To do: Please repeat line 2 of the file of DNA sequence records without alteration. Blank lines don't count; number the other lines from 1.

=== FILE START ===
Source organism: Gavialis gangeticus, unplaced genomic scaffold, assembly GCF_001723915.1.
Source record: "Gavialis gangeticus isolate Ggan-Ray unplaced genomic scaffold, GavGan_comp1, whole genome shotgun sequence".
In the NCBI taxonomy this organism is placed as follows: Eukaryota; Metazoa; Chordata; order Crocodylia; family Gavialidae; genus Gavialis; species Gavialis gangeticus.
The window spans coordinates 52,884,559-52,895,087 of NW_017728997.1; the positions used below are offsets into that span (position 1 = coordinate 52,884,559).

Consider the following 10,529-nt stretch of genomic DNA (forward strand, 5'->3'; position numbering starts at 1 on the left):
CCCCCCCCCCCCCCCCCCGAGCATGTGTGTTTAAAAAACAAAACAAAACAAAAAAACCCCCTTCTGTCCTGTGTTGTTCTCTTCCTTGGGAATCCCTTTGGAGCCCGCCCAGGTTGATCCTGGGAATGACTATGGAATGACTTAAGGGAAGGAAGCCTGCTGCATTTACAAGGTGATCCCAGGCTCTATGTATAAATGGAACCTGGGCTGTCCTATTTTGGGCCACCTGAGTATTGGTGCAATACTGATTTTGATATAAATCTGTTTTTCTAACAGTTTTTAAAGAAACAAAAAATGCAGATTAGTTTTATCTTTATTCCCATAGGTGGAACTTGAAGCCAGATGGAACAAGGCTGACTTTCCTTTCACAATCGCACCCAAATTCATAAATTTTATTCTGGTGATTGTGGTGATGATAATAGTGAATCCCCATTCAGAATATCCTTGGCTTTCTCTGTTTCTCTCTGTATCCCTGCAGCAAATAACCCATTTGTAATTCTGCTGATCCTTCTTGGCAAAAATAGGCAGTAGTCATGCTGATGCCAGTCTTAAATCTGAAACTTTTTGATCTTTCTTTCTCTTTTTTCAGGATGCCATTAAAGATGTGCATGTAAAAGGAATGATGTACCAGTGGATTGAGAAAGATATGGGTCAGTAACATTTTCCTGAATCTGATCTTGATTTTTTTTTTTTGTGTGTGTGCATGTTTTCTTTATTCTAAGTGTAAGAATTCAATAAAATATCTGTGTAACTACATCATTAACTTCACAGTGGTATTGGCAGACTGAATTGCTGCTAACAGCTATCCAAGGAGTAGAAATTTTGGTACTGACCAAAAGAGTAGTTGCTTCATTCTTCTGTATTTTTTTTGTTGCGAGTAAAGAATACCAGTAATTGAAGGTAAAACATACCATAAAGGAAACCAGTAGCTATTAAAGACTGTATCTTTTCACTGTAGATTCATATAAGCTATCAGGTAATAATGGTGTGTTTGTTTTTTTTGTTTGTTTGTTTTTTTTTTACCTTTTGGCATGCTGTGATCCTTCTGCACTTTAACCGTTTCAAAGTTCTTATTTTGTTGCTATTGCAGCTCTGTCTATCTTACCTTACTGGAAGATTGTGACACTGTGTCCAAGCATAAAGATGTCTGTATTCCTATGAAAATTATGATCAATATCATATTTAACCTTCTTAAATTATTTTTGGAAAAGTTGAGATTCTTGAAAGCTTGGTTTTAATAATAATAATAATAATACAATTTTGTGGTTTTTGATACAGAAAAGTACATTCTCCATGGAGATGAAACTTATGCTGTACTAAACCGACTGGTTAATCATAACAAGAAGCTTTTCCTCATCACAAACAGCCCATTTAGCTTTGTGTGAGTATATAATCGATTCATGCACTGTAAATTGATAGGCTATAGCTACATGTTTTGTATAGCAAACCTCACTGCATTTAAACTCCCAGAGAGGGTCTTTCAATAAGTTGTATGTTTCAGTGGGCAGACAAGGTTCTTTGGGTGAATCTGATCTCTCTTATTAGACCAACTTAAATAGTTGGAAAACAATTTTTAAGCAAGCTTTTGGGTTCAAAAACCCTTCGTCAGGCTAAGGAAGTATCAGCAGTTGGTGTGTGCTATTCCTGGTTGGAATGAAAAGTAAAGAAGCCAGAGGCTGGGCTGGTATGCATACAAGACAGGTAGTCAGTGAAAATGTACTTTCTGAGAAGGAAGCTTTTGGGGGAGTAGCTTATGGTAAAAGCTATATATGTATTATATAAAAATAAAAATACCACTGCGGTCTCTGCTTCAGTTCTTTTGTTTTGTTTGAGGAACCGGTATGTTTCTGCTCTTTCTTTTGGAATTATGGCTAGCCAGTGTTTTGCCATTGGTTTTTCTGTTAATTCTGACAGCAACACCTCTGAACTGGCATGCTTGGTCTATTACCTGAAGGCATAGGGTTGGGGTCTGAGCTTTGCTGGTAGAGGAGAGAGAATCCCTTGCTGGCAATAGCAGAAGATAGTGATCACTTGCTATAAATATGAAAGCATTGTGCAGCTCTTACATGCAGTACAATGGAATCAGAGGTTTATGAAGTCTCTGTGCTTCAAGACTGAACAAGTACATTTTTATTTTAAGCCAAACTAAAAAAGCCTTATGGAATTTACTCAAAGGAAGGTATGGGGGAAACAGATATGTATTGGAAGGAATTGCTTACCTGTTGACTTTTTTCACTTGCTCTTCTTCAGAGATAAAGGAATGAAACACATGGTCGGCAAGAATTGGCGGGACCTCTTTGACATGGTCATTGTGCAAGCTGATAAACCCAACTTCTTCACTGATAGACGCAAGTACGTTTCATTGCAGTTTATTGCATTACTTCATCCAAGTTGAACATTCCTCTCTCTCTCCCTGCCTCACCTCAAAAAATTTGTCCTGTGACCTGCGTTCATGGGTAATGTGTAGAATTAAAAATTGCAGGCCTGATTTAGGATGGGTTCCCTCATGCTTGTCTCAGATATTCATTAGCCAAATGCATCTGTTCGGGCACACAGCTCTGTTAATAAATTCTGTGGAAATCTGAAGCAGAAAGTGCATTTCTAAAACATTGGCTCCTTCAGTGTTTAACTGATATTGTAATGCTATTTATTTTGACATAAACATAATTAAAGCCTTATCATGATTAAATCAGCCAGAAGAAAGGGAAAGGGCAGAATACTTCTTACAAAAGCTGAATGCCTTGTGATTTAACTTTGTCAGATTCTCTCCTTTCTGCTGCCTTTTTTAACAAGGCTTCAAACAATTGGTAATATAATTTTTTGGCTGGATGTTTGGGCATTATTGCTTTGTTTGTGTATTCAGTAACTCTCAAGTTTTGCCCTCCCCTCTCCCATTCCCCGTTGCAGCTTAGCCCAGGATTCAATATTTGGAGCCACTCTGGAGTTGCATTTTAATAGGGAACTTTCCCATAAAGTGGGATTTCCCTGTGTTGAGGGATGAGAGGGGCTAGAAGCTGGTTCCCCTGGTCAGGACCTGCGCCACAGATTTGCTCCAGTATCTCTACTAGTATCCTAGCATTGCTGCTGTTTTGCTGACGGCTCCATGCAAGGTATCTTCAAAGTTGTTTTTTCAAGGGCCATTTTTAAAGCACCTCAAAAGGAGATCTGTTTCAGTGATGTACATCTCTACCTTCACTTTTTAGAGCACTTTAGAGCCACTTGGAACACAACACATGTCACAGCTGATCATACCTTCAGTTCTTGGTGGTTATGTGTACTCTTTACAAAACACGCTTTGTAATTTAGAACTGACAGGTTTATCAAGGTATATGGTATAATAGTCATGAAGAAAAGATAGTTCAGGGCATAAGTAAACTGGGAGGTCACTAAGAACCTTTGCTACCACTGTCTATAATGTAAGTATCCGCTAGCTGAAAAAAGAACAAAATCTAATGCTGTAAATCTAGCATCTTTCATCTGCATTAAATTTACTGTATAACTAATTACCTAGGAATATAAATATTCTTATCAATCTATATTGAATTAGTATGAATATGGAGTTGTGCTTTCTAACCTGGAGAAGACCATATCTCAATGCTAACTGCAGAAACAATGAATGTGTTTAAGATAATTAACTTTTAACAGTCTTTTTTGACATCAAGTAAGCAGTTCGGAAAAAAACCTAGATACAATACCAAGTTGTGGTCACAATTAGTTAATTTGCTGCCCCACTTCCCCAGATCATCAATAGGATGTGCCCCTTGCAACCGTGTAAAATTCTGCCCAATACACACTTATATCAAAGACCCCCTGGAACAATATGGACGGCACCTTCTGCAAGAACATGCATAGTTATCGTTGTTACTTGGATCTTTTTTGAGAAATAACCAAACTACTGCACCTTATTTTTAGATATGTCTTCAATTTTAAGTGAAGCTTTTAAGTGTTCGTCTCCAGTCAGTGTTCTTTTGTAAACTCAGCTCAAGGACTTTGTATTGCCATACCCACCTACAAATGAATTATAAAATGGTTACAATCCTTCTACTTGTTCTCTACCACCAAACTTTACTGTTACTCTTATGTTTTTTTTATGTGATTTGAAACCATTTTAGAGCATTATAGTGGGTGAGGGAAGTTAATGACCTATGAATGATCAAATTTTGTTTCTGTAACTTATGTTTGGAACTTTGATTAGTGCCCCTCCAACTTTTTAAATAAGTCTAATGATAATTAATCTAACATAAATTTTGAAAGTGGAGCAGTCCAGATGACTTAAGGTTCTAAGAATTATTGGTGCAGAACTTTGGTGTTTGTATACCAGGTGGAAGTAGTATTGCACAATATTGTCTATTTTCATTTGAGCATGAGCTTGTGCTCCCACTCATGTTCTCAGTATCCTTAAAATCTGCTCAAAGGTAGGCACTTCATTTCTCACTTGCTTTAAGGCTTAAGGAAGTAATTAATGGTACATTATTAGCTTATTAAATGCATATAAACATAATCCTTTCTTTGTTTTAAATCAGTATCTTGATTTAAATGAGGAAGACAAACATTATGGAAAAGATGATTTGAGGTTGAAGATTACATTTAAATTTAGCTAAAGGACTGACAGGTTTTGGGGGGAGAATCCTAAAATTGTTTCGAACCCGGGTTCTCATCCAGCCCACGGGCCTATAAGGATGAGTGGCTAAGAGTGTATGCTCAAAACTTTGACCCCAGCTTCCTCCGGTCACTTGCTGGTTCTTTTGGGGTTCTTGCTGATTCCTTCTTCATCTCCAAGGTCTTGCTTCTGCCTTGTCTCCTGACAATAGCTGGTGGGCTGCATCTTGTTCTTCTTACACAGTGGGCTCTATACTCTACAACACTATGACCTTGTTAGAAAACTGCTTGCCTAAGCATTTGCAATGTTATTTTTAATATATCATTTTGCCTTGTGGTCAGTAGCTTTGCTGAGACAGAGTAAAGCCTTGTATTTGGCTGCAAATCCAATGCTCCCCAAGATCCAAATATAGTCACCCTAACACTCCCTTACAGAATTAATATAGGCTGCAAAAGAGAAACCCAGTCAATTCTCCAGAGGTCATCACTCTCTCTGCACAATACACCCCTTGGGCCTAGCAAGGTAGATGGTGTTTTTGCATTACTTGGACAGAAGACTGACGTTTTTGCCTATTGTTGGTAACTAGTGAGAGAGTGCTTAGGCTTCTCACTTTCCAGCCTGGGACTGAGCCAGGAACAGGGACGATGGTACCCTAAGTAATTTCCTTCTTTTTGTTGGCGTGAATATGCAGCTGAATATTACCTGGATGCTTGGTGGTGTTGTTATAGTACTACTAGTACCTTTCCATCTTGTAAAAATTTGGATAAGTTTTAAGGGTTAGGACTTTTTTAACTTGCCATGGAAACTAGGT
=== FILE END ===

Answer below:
Source record: "Gavialis gangeticus isolate Ggan-Ray unplaced genomic scaffold, GavGan_comp1, whole genome shotgun sequence".